Teens taking online sex ed course have reduced sexually transmitted infections, improved condom use
November 06, 2012 - If learning about the birds and the bees from your antiquated teacher in a room full of
giggling adolescents seemed like torture, researchers have found a more effective solution.
A team from the University of Toronto, University of Ottawa, Yale University and including researchers in South America
studied the attitudes and behaviour of ninth graders in Colombia who took an online sexual education course. Those who were sexually
active were found to have fewer sexually transmitted infections, increased condom use and a greater awareness of sexually abusive situations.
"We found very strong and significant effects," said Marco Gonzalez-Navarro, an assistant professor at the University of
Toronto. "Using these tools to provide a more complex sexual health education seemed to work at least in this context."
The study, published as a working paper , tracked
138 ninth graders from 69 public schools in 21 Colombian cities who took a semester-long course provided by Profamilia - an arm
of Planned Parenthood International - at a cost of $14 per student.
Students spent an hour and a half each day in class on the computer, where they worked through interactive modules and
quizzes on topics such as sexual rights, pregnancy, contraceptives and infections.
An important part of the course was access to a remote Profamilia tutor, with whom students could communicate privately to
ask questions and get feedback.
"Using the Internet as a way of educating kids hasn't always shown to be very effective," Gonzalez-Navarro said, but in
the case where discussing sexual activity openly can be awkward for teenagers, working online is an advantage.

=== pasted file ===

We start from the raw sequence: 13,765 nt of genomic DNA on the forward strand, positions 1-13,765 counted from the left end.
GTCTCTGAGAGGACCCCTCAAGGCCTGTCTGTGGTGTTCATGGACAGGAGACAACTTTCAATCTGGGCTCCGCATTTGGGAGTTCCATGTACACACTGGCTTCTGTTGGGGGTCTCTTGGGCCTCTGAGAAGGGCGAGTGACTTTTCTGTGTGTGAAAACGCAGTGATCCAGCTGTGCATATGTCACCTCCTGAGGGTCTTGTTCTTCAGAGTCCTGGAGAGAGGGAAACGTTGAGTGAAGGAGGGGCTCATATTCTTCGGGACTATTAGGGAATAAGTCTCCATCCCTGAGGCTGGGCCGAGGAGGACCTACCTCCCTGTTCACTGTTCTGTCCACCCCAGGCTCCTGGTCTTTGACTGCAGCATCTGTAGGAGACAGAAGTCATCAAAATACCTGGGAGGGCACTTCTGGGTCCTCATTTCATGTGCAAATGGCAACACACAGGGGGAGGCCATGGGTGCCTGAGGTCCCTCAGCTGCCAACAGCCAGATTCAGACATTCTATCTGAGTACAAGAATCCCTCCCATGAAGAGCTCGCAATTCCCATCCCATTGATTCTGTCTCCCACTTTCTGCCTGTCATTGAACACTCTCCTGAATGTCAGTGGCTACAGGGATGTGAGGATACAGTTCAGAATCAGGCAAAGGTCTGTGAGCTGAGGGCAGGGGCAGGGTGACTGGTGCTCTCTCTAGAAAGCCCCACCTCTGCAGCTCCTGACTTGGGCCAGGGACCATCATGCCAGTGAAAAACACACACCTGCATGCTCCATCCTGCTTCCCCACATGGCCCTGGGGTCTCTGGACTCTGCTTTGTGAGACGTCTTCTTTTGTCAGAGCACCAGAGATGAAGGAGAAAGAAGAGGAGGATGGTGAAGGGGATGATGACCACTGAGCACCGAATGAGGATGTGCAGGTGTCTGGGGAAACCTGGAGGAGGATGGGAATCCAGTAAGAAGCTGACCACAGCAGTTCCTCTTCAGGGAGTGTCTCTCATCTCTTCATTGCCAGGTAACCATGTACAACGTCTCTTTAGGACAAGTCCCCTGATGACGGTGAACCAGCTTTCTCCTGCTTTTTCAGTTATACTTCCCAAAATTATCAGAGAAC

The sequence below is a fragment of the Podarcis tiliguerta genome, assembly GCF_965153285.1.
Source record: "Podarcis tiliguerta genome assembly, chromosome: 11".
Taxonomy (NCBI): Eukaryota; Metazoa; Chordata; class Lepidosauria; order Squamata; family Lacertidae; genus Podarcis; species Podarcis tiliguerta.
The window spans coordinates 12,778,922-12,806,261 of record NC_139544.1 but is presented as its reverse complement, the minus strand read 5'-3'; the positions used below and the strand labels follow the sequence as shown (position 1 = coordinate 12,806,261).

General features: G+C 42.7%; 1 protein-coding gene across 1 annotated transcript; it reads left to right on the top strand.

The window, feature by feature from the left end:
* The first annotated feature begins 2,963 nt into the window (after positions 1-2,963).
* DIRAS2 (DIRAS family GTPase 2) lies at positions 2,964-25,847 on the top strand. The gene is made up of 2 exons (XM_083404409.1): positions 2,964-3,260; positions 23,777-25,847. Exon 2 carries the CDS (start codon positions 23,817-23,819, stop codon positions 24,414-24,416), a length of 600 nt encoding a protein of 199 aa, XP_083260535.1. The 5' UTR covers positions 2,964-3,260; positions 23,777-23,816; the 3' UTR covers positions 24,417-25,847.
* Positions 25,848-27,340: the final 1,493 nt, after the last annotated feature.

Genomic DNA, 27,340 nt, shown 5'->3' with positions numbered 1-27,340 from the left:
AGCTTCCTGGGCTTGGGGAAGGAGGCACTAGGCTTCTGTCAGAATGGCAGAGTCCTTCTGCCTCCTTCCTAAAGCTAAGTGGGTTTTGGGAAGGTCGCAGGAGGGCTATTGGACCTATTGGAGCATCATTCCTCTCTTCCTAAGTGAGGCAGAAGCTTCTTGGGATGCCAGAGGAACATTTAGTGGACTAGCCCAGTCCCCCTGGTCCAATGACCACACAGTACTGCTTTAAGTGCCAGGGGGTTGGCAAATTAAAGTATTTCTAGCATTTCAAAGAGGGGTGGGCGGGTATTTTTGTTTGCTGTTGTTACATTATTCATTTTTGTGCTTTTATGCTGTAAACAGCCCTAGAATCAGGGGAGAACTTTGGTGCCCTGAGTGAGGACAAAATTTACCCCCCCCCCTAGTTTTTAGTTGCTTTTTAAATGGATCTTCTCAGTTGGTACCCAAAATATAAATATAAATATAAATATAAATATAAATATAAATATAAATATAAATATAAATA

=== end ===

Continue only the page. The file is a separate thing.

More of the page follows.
"This is one of those topics in which privacy was a big thing," he said.
Researchers conducted a survey of baseline attitudes before the course started, one week after the course had finished and
six months later. Students were also given vouchers for condoms six months after the course,
The results of the study showed a 10-per-cent increase in condom use among students who had taken the course and a
reduction in self-reported infections for those students who were sexually active when the course started.
Gonzalez-Navarro said there was a significant, positive impact on sexual behaviour among friend groups who had taken
"That was pretty encouraging," he said. "You get much more effects if you have groups of kids knowing the same things."
While the number of unwanted pregnancies and the rate of sexually transmitted infections among teens are lower in North
America than Colombia, with more access to sexual education resources, Gonzalez-Navarro said a course like this could still be
"Indicators such as teenage pregnancy are much better in Canada than in Columbia," he said. "But there's still room for
The report used Portugal, which had done exactly that in 2001, as an example of why this recommendation is valid. Since
decriminalization took place, Portugal saw the number of people on methadone and buprenorphine treatment for drug dependency increase
from 6,040 to 14,877, which is funded by money saved on police and prisons. It's also had a drop in new HIV infections among people
who use drugs.
The report, although applicable in many ways to Canada, in no way ensures that the government would act in alignment with its
recommendation, said Elliott.
"It's very useful road map for how the law can be helpful rather than harmful in helping people get access to treatment
and preventing the further spread of HIV," he said. "Certainly, those of us who work on legal and human rights issues will try
to make sure the report has as much of an impact as possible, because the recommendations are very sensible - they're the product of
considerable international evidence and research."
Source: Toronto Star
"Reproduced with permission - Torstar Syndication Services"
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